01 September 2016


I've been digging into some personal history lately, after having heard that several people I knew back in the early 1980s have recently passed away. I worked with them in a company that had a wonderful work ethic and environment, that also made a lot of money. It no longer exists, because of events that overtook it then, but the perpetrators themselves are no more.

I have written about Canadian Glass Industries Limited before, on another blog. However, how it collapsed would provide a great case study. I will just give a broad outline of it here.

Canadian Glass was previously known as Glaverbel Industries Inc, and it was taken over by Pilkington Glass Industries Limited (then a subsidiary of Pilkington plc) in 1976. As a condition of its acquisition, Pilks was required to keep Canadian Glass at arm's length to determine its own strategy and direction. The head office was moved to Toronto in 1979, and it occupied premises separate from Pilks, although only several blocks apart. The acquisition did reveal several surprises, such as the fact that CGIL could borrow money at prime, but PGIL had to pay prime plus 1! That was the first of several embarrassments, including the equally unavoidable fact that CGIL was a much more profitable operation. PGIL's Contract Division was its only operation elsewhere in the group that even came close to matching those results.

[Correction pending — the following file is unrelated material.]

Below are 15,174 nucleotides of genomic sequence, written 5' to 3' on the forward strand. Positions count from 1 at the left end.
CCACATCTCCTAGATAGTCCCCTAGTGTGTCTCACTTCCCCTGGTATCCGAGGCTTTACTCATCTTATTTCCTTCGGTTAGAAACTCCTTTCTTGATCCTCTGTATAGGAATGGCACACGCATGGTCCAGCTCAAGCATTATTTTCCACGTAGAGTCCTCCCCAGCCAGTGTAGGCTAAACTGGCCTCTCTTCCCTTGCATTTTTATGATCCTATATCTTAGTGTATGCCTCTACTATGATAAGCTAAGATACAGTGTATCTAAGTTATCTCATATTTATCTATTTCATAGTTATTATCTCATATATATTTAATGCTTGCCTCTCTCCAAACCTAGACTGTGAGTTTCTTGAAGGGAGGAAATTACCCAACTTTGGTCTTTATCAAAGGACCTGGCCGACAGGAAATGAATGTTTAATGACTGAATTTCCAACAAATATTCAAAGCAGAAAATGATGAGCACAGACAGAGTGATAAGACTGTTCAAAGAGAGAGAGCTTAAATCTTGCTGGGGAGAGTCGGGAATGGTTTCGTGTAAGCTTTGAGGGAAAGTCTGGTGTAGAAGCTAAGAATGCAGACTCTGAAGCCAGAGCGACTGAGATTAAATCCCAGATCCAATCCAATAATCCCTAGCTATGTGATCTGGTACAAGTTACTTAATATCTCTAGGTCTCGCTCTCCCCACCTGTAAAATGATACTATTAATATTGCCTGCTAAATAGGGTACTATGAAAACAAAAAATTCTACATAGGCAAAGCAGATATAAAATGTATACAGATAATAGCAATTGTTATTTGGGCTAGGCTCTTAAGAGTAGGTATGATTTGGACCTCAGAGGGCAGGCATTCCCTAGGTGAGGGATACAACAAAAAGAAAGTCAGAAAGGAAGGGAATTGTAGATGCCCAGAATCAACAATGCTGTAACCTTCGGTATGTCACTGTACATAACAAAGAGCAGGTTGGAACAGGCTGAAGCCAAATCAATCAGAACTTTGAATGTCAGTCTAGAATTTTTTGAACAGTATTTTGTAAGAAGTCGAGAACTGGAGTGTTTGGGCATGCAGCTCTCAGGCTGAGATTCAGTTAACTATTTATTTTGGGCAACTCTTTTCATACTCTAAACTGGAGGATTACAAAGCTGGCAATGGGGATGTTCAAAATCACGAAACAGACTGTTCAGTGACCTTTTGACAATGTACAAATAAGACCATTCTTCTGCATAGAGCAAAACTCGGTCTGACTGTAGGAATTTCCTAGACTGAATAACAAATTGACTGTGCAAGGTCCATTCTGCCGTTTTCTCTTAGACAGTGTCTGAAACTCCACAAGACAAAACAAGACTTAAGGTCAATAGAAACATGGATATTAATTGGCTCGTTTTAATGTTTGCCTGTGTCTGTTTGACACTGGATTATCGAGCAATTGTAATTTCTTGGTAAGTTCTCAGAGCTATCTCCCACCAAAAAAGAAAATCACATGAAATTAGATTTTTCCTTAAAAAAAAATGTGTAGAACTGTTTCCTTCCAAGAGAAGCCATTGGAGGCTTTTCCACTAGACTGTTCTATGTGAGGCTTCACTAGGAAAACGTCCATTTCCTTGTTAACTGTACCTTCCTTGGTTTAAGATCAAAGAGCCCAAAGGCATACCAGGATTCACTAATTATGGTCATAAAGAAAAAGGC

I joined Canadian Glass as its Corporate Controller in September 1980, and enjoyed it immensely. The job had broad scope, I had full responsibility for issuing consolidate financial results and preparing and filing all corporate and capital tax returns, and I was required to travel to all divisions across Canada to check on how things were happening out in the field. I got along well with everyone there, and the feeling was mutual, as my boss soon advised me.